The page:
Secrets of a university tutor. An exercise in mechanistic logic: first dénouement.

The reaction described in the previous post (below) is an unusual example of nucleophilic attack at an sp2-carbon centre, reportedly resulting in inversion of configuration[1]. One can break it down to a sequence of up to eight individual steps, which makes teaching it far easier. But how real is that sequence?

Starting with the first of these steps, the heterolytic cleavage of the C-OTf bond to form a vinyl carbocation.The transition state, located at the ωB97XD/6-31G(d,p)/SCRF=ethanol level, reveals a more complex process in which the alkene assists in the eviction of the triflate leaving group and for which the immediate product is the carbocation precursor of molecule B, not A.

Transition state for C-OTf heterolysis. Click for 3D.

IRC for C-OTf heterolysis. Click for final product.

The IRC shows that the bonds all cleave/form at different times. 

  1. From IRC 12-5, a conformational reorganisation occurs to prepare the alkene for assisting in the …
  2. C-OTf heterolysis, which is largely complete at the transition state (IRC=0.0) with a C-O bond length of 2.7Å (green arrow). The potential energy surface at the transition state is unusually flat; the imaginary reaction mode, νi has the very low value for a reaction involving cleaving bonds of 90 cm-1. The putative C-C bonds which are about to form are still very long (3.0, 3.1Å) and the transition state is quite close to instead being a vinyl carbocation intermediate. Similar behaviour was computed for the purported Sn1 solvolysis of tert-butyl chloride, in which the tertiary carbocation is not an actual intermediate on the reaction path but is instead a transition state for the reaction.
  3. At IRC -4, the first C-C bond is forming (blue arrow), a process largely completed by IRC -7.5.
  4. At IRC -10, the second C-C bond is forming (red arrow).
  5. The initial product of this process is the ion-pair deriving from molecule B.

I want to spend a little more time with the transition state for the substitution process described above.

  1. Firstly, it is worth noting that it represents inversion of configuration at the reacting sp2-hybridised carbon atom, much like that which occurs for substitution reactions of sp3-hybridized carbon.
  2. A vinyl carbocation sounds exotic, but an iso-electronic species related to it in which boron replaces the carbon can in fact be crystallised. This makes for a neutral molecule, rather than the ion-pair involved in our reaction. An example is shown below[2]. As with our transition state, the angle subtended at the central atom is 180°. These types of system are also very reactive, which is why they can only be made if substituted with bulky groups, and one might presume that these boron analogues would also react readily with alkenes.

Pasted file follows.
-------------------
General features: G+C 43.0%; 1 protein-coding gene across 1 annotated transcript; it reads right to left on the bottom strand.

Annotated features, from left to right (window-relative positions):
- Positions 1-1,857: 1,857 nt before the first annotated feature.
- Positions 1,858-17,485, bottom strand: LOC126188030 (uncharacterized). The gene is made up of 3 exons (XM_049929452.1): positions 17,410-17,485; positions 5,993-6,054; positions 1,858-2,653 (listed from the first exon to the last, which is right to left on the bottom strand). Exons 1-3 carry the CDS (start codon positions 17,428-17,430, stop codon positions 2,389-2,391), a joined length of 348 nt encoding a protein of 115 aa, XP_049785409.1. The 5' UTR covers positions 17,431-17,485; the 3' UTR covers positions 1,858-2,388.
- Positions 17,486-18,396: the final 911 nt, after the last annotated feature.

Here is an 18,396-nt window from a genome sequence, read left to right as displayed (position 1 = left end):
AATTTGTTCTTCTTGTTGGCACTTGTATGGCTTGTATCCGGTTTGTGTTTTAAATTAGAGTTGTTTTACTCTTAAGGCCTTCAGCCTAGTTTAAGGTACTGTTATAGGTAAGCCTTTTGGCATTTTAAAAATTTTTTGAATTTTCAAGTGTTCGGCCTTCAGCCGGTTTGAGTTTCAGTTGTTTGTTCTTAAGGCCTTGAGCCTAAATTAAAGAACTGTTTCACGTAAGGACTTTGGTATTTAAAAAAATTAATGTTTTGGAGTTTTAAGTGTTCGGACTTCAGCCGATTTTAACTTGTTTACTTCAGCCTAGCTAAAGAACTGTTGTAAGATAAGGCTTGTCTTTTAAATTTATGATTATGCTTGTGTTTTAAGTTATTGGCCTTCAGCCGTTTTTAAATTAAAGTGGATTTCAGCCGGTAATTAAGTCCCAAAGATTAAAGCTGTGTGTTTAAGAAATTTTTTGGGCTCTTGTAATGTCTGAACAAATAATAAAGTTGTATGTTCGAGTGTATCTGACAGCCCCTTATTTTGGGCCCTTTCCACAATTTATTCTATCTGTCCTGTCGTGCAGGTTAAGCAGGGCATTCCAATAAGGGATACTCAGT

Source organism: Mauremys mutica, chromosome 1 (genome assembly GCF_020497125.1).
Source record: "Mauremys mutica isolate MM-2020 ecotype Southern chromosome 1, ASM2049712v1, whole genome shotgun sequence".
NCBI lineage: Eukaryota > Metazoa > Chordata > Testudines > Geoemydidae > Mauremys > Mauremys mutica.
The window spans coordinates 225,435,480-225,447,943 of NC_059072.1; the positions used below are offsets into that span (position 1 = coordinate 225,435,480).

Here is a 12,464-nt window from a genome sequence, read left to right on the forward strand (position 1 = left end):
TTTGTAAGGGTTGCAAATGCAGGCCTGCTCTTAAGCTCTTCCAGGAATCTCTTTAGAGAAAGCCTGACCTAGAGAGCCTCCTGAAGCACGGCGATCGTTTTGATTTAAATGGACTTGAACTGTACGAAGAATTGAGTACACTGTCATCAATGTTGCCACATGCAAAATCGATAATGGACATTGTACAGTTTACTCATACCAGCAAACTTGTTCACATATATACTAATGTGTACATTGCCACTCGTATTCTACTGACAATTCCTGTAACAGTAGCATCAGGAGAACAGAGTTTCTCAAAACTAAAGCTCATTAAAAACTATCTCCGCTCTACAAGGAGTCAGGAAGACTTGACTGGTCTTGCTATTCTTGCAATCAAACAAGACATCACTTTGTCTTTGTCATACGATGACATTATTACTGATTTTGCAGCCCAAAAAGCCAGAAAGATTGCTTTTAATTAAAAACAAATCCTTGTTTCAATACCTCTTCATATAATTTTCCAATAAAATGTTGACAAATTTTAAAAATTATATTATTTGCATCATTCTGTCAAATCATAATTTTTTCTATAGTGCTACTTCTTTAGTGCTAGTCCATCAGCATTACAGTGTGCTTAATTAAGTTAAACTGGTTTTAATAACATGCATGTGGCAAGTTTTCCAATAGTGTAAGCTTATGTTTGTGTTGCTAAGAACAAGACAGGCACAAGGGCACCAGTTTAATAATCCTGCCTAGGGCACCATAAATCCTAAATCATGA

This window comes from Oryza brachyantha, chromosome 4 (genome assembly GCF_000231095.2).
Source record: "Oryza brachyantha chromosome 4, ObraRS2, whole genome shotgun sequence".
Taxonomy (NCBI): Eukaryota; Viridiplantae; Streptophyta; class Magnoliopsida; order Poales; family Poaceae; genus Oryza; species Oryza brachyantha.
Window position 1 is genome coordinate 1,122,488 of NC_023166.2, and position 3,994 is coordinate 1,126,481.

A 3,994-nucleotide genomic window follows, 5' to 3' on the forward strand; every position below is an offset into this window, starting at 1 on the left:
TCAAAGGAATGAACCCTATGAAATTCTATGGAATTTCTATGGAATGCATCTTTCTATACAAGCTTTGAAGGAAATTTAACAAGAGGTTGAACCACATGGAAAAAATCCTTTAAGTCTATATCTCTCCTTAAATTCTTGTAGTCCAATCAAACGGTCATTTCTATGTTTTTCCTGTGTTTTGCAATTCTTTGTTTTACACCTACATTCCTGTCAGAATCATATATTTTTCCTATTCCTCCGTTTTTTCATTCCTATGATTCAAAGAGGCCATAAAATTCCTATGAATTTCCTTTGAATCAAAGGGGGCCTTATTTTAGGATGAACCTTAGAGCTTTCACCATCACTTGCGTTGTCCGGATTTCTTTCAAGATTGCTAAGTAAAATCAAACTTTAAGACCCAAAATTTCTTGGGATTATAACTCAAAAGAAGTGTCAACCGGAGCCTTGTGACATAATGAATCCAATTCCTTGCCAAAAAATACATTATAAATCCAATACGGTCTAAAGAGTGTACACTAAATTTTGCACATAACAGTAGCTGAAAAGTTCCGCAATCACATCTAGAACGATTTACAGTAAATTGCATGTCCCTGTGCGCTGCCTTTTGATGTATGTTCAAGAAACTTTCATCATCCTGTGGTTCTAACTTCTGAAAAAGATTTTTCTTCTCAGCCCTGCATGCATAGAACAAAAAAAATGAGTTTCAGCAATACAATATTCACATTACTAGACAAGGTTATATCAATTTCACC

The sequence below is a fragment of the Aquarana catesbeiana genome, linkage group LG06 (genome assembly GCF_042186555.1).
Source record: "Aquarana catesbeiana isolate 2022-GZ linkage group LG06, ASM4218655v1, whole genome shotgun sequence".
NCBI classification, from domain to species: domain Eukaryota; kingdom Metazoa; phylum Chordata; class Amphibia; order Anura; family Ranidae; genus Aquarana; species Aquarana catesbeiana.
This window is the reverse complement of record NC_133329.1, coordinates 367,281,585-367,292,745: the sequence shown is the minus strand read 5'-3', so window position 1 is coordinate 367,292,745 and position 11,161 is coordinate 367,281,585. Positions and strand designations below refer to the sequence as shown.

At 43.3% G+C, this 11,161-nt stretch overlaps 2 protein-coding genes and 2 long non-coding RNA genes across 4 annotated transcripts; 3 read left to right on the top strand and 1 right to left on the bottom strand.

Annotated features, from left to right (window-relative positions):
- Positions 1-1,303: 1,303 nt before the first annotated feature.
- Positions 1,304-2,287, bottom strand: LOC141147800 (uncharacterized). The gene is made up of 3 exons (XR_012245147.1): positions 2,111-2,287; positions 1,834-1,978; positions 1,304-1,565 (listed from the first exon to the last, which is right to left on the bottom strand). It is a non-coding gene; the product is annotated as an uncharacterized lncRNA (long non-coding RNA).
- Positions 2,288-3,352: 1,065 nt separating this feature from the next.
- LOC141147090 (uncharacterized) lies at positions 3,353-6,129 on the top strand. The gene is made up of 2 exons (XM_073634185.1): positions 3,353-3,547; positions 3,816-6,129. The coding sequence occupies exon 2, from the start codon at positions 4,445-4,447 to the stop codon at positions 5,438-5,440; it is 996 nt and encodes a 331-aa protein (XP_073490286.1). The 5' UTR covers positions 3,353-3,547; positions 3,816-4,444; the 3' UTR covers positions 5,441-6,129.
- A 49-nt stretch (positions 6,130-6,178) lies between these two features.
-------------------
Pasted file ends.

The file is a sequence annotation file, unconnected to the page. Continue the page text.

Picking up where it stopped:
VARJED. Click for 3D.

  3. One can go one step further and isolate a stable vinyl carbocationic ion-pair itself, as in the example shown below[3].

    LOKRIN. Click for 3D.

  4. One can also learn from looking at the orbitals of our transition state. The NBO (natural bond orbital) shows a very prominent interaction between the alkene acting as a π-donor and the vacant p-orbital on the vinyl carbocation acting as an acceptor; almost a π-complex in fact, and on its way to making a three-membered ring (blue ≡ purple, red ≡ orange).

    Click for rotatable orbitals.

So we have learnt that the breakdown into small steps that I used for pedagogic reasons in order to understand how the reaction proceeds is in fact conflated into one single concerted mechanism forming the product B. But we also now know that although these steps occur in concerted fashion, they do not occur in a synchronous manner. So it is still worth breaking the reaction into these steps, one must simply recognise that they can occur consecutively, and without any explicit intermediates involved.

I will take a break here, and deal with the formation of the other product, molecule A, in the next post.

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References

  1. T.C. Clarke, and R.G. Bergman, "Olefinic cyclization at a vinyl cation center. Inversion preference for intramolecular nucleophilic substitution by a double bond", J. Am. Chem. Soc., vol. 94, pp. 3627-3629, 1972. http://dx.doi.org/10.1021/ja00765a062
  2. R. Boese, P. Paetzold, A. Tapper, and R. Ziembinski, "Alkylalkylidenborane R  BC(SiMe3)2: Isolierbare Moleküle mit zweifach koordiniertem Sextett-Boratom", Chemische Berichte, vol. 122, pp. 1057-1060, 1989. http://dx.doi.org/10.1002/cber.19891220607
  3. A. Klaer, W. Saak, D. Haase, and T. Müller, "Molecular Structure of a Cyclopropyl Substituted Vinyl Cation", J. Am. Chem. Soc., vol. 130, pp. 14956-14957, 2008. http://dx.doi.org/10.1021/ja8069055

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